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Paphiopedilum glaucophyllum var. moquetteanum.
Photo: Jardin botanique de Montréal (Gilles Murray)
Paphiopedilum glaucophyllum var. moquetteanum.
  • Paphiopedilum glaucophyllum var. moquetteanum.
  • Prosthechea polybulbon
  • Angraecum eburneum ssp. superbum
  • Phalaenopsis 'Brother Elizabeth'
  • Paphiopedilum philippinense var. roebelinii
  • Sophronitis wittigiana
  • Laelia anceps var. veitchiana 'Fort Caroline' HCC/AOS
  • Orchids and Aroids Greenhouse

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Highly evolved, but vulnerable

The fact that there are so many orchids — 750 genera and 30,000 species — in so many places around the globe is evidence of their tremendous adaptability and of how they have evolved in close step with the organisms that help them multiply. They often rely on a specific type of insect to fertilize them!


The Jardin botanique de Montréal's orchid collection owes much to Henry Teuscher (1891-1984), the Garden's first curator and its co-founder. Very early on, in the 1940s and 1950s, he established close ties with various botanical gardens that were famous for their orchid collections. From 1945 to 1960, the collection was focused on South American species, thanks to plants sent here by two inveterate plant collectors: J. Stobel, from Cuenca, Ecuador, and C.K. Horich, from San José, Costa Rica. Teuscher became increasingly interested in orchid taxonomy and even went on a few plant-finding trips himself, to Venezuela and other places.

A number of individuals including Brother Marie-Victorin and Pierre Bourque were inspired by Teuscher to bring orchids home from their own travels. This explains why the collection is mostly made up of species native to Central and South America, with 30% Asian and/or Australian species and just 10% African species. In addition, there are some splendid infra- and intergeneric hybrids with very showy blooms.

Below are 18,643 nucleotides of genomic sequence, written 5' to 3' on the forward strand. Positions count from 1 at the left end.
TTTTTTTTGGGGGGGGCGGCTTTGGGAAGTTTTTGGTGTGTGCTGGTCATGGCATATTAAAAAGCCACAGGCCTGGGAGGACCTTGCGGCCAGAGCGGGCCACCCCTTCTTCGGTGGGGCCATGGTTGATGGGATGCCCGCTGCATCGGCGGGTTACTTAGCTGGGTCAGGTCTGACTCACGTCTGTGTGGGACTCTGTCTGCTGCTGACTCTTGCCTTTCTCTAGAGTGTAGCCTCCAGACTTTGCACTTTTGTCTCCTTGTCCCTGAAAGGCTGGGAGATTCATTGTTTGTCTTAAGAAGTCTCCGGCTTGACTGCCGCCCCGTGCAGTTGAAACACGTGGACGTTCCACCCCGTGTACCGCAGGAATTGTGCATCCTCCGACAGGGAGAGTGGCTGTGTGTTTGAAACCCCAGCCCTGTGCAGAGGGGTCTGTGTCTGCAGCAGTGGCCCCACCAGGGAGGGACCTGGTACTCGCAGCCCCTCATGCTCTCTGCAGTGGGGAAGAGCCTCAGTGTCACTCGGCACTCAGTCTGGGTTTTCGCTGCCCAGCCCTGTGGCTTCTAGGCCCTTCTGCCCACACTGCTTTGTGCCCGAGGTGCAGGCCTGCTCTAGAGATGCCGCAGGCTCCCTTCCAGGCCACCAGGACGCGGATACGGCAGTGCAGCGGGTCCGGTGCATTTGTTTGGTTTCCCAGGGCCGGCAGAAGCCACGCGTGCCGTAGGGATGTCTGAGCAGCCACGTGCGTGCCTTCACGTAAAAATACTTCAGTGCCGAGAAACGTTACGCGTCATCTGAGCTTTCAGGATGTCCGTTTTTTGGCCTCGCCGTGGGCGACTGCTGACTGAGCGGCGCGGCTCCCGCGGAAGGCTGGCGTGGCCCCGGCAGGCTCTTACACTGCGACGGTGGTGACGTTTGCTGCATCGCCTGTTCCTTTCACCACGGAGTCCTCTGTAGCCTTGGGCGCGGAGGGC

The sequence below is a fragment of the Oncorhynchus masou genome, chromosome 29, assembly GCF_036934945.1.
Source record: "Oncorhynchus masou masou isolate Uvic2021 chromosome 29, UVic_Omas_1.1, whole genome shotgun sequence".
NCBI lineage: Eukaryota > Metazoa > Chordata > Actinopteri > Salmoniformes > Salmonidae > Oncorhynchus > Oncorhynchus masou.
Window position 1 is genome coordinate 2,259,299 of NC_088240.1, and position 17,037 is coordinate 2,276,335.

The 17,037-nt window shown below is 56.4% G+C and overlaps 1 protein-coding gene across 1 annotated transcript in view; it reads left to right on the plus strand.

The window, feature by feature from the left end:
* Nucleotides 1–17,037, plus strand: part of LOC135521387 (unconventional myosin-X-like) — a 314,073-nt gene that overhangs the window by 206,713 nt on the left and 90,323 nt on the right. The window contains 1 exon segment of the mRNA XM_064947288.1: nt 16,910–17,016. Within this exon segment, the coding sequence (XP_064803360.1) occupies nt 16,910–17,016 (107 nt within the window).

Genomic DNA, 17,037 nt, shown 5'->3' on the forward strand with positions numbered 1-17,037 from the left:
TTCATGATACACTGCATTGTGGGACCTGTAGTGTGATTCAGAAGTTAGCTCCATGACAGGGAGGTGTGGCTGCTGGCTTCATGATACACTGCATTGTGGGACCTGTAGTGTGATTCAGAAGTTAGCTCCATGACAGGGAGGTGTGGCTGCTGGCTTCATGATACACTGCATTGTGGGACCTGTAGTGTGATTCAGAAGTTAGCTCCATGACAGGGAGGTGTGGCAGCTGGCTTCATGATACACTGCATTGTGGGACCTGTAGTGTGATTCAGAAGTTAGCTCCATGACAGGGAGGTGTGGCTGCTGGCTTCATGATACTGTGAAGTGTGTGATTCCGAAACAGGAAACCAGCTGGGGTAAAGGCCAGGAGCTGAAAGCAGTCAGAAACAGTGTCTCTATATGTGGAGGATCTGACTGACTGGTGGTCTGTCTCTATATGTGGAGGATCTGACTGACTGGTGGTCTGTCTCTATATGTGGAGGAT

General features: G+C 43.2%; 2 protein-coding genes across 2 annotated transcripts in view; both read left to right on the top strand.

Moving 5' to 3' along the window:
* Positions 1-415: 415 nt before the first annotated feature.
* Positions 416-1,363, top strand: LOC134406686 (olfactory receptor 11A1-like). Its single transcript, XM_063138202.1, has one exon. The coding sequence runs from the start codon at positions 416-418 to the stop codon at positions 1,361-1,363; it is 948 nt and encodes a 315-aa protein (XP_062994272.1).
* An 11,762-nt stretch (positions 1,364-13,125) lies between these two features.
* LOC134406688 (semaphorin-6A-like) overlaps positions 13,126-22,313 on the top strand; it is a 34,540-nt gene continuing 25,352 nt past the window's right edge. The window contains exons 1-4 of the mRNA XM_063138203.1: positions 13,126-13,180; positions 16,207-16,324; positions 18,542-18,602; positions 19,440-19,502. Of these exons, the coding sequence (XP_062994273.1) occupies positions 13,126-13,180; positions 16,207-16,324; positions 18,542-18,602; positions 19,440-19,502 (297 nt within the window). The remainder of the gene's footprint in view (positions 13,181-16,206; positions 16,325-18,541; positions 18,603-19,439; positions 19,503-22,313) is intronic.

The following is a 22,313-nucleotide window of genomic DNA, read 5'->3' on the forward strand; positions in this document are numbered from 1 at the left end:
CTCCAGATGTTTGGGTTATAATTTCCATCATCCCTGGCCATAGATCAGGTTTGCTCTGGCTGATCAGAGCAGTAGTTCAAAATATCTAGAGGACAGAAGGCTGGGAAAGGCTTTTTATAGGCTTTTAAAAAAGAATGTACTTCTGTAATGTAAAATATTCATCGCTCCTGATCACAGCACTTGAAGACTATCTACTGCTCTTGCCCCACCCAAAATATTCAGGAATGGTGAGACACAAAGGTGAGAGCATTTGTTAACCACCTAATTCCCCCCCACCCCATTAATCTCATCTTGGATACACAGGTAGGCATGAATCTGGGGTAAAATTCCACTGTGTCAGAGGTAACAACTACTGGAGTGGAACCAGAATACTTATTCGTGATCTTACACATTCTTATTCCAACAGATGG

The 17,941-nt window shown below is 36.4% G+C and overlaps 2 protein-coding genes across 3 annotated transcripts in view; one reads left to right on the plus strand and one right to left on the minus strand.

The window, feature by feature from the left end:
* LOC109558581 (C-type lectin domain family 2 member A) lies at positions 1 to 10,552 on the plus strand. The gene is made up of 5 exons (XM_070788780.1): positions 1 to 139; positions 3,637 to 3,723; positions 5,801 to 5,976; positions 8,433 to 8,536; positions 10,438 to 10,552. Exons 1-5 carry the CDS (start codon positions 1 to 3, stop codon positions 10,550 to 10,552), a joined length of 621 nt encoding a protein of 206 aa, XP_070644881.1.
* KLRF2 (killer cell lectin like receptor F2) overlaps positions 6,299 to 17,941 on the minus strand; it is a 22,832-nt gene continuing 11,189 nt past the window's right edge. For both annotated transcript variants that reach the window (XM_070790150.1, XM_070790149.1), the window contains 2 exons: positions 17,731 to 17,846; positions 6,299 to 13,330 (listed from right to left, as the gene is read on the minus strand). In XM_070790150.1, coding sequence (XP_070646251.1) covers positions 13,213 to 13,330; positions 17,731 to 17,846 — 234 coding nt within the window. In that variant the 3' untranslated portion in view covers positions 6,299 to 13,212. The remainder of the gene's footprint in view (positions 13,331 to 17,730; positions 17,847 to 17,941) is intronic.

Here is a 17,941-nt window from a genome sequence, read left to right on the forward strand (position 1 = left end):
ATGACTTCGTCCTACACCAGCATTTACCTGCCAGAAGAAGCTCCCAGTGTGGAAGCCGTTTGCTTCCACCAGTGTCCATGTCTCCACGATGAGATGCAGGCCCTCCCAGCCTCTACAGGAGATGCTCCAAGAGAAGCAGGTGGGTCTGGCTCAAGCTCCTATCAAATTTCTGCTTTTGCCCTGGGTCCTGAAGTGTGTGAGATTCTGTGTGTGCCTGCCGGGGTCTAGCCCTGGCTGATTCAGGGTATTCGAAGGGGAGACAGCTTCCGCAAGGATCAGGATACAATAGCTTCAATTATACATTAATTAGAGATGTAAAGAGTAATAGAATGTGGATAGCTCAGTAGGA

Today, Denis Laperrière and Marise Charbonneau, the horticulturists responsible for this large collection, purchase new plants from Thailand, France and Brazil. They also trade plants with select members of orchid societies and various botanical gardens around the globe. For it is important in this field to amaze visitors with a bit of daring, by displaying new and rare plants.

One of the major challenges in growing orchids is to know and properly reproduce the growing cycle for each species, as it varies considerably between the different species. Some need a dry spell and other a cool one in order to produce attractive blooms. Each case is different and record keeping is essential, since there are no hard and fast rules. Temperature, lighting, humidity and watering requirements vary with each species and with each one's cycle.

Of course, the Orchids and Aroids Greenhouse and the Tropical Rainforest Greenhouse present orchids of tropical origin, but native orchids can also be seen in the Garden during the summer season. They can be found growing in the Shade Garden, under the trees. The Jardin botanique's orchid collection, one of the largest in North America, includes some highly valuable, prestigious prize-winning specimens. These awards are not only a tribute to the Jardin botanique de Montréal, but are also another way of familiarizing people with this splendid collection.

The world of orchids is highly fascinating. No need to travel around the globe, to brave jungles or climb mountains, for you can admire them right here at home.

Where and when

Orchids and Aroids Greenhouse, Tropical Rainforest Greenhouse: year round

Shade Garden – native orchids: early spring.

Based on articles by Céline Arseneault and by Denis Barabé in Quatre-Temps magazine.

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